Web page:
Here is a guest post by Kristin R. Tichenor, senior vice president for enrollment and institutional strategy at Worcester Polytechnic Institute
Whenever I read about a dearth of women in engineering, I am struck by the fact that many young women continue to resist the opportunities awaiting them in this male-dominated profession. Twenty years ago, high school girls simply were not taking the requisite math and science classes to gain admission to college-level engineering programs. Today, there are plenty of young women taking AP calculus and physics in high school, yet we have made little progress in the number of women choosing to pursue engineering in college. The issue is no longer a matter of academic preparation but one of academic inclination. Women continue to steer clear of engineering due to a lack of familiarity with the profession, particularly in terms of its potentially positive social impact, and a lack of confidence in their ability to succeed in the field.
The issue concerns me as the lead enrollment official at Worcester Polytechnic Institute (WPI), a science and engineering institution, and as the parent of two daughters who I hope will consider engineering as a career choice. Despite discouraging national trends, our institution has seen steady growth in female enrollments over the last decade, from 610 undergraduate women in 2001 to 1,134 in 2011. The gains here are especially pronounced over the last five years: The number of female engineering majors has increased by 73 percent. To what do we attribute the success, and how can it be replicated to encourage more women to pursue studies in engineering?
Engineering Early and Often
Young girls have limited exposure to engineering, but when given the opportunity, they respond favorably. The National Girls Collaborative Project, an NSF-supported initiative, lists nearly 2,400 programs aimed at involving girls of all ages in engineering-intensive activities. We want girls to see first-hand that engineers get to do cool and interesting things and, even more importantly, that there is no reason to be intimidated. WPI’s Camp Reach for seventh-grade girls was designed to give girls the confidence to pursue engineering. According to a recent longitudinal study, Camp Reach alumnae were far more likely to pursue engineering majors in college than those in a control group. Participants cited Camp Reach as providing a sense of empowerment and self-esteem. As high school students, they showed high self-rating of computer skills, math abilities and intellectual self-confidence, compared with national averages for women.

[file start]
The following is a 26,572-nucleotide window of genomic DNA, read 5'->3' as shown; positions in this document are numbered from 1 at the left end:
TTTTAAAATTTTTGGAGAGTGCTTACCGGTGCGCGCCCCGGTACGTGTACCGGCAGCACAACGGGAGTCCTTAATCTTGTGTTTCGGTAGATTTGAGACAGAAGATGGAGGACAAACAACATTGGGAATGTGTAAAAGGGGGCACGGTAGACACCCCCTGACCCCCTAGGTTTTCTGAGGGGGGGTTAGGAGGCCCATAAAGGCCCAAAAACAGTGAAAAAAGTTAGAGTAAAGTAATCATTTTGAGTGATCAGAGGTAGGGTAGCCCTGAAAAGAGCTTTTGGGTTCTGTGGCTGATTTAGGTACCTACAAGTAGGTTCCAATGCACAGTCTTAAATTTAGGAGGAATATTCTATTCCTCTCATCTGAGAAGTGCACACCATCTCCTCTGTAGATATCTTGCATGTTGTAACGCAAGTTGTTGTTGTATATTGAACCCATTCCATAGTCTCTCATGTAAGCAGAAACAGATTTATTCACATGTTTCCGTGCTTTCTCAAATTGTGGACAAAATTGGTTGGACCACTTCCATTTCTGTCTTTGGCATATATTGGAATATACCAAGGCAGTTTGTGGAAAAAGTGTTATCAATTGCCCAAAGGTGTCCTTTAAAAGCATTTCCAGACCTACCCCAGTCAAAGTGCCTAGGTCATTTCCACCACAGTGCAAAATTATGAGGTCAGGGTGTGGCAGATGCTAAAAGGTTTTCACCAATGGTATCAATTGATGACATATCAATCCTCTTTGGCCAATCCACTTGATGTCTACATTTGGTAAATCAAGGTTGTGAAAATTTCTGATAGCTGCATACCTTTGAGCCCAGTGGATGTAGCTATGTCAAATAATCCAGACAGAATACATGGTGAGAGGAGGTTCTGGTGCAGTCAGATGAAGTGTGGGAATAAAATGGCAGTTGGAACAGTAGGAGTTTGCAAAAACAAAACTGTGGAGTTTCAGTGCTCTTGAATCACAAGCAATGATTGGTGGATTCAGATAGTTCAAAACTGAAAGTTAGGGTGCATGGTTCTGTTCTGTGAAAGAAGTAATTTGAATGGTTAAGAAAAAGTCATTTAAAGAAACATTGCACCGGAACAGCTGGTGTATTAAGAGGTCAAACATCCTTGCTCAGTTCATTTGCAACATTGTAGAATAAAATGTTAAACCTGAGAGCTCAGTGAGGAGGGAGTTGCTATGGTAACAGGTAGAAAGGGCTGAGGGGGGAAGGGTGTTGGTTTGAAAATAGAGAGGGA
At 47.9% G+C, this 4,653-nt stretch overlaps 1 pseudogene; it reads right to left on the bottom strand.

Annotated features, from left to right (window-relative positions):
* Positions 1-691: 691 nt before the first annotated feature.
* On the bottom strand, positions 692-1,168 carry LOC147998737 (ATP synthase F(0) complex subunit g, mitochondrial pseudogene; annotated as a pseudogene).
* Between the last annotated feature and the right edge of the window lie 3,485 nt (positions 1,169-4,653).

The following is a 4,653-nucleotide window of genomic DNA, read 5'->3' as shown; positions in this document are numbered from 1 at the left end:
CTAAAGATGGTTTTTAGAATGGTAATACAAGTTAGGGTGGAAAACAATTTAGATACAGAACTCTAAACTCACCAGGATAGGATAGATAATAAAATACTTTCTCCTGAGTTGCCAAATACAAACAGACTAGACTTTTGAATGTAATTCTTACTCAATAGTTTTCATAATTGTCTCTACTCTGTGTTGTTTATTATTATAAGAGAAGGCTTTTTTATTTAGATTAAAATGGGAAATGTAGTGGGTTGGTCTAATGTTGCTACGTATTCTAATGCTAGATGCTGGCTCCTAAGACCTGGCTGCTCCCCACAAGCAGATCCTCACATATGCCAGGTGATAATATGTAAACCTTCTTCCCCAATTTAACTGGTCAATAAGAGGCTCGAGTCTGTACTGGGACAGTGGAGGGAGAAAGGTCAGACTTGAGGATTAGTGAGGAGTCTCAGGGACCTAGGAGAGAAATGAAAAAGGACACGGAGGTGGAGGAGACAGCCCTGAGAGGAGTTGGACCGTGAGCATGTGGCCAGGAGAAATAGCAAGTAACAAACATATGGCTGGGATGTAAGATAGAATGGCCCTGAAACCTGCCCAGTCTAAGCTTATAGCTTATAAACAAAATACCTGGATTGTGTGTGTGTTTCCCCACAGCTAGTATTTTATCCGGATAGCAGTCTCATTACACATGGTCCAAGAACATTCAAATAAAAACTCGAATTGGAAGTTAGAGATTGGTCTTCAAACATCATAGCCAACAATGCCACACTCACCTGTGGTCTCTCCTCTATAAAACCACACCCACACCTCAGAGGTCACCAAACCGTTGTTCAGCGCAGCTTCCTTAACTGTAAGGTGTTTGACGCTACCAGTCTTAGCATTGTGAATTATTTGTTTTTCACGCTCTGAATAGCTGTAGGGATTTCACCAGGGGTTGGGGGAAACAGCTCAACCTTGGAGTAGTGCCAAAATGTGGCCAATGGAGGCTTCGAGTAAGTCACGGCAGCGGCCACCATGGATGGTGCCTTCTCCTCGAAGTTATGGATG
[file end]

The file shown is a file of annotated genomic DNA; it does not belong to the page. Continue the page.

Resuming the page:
Engineering for the Greater Good
Girls want to know that their chosen career will benefit others. Intel recently conducted a survey in which teens were told to read a series of statements about engineering and then asked if the statement made them more or less likely to consider a career in engineering. One of the top “more likely” picks for teen girls was a statement about fixing major social problems, such as delivering clean water to communities in Africa.
Many colleges and universities are offering engineering students the opportunity to do this type of transformational work. At WPI, one student team just spent a term in Namibia helping villagers improve water quality through improved sanitation. Harvey Mudd College offers students the chance to make an impact through their Clinic Program, and at Olin College, undergraduates tackle the National Academy of Engineering’s Grand Challenges, such as producing alternative energy.
Another oft-cited barrier for girls is the lack of female engineering role models. Add to that a lack of encouragement from adults: An NSF-supported study of high school career counselors found that more than one-third of the counselors “strongly agreed” or “agreed” that boys were generally more encouraged to pursue engineering than girls. More than half of the counselors also cited a lack of female role models, girls being unaware of what engineers do, a masculine image associated with engineering and an aversion to working in a male-dominated environment.
The reality is that female engineering majors continue to be in the minority. On average, only 28 percent of the first-year science and engineering majors at schools in the Association of Independent Technological Universities in 2010 were women. At WPI, women now comprise 31 percent of the undergraduate population. Interestingly, women occupy a disproportionate number of leadership roles here. Of the 158 student clubs and organizations, 38 percent have female presidents; 39 percent have female vice presidents. Within the Student Government Association, 40 percent of the senators are female. These figures challenge perceptions of female success in a male-dominated environment. The goal on all campuses must be to demonstrate a commitment to the achievement of women, regardless of head count.
There are no quick and easy fixes at play. We have the proof that young women can be successful engineers. We must convince them of that fact. It will take consistent and targeted exposure to the field, to the success stories, and to the promise that, as engineers, they will be well positioned to change the world for the better.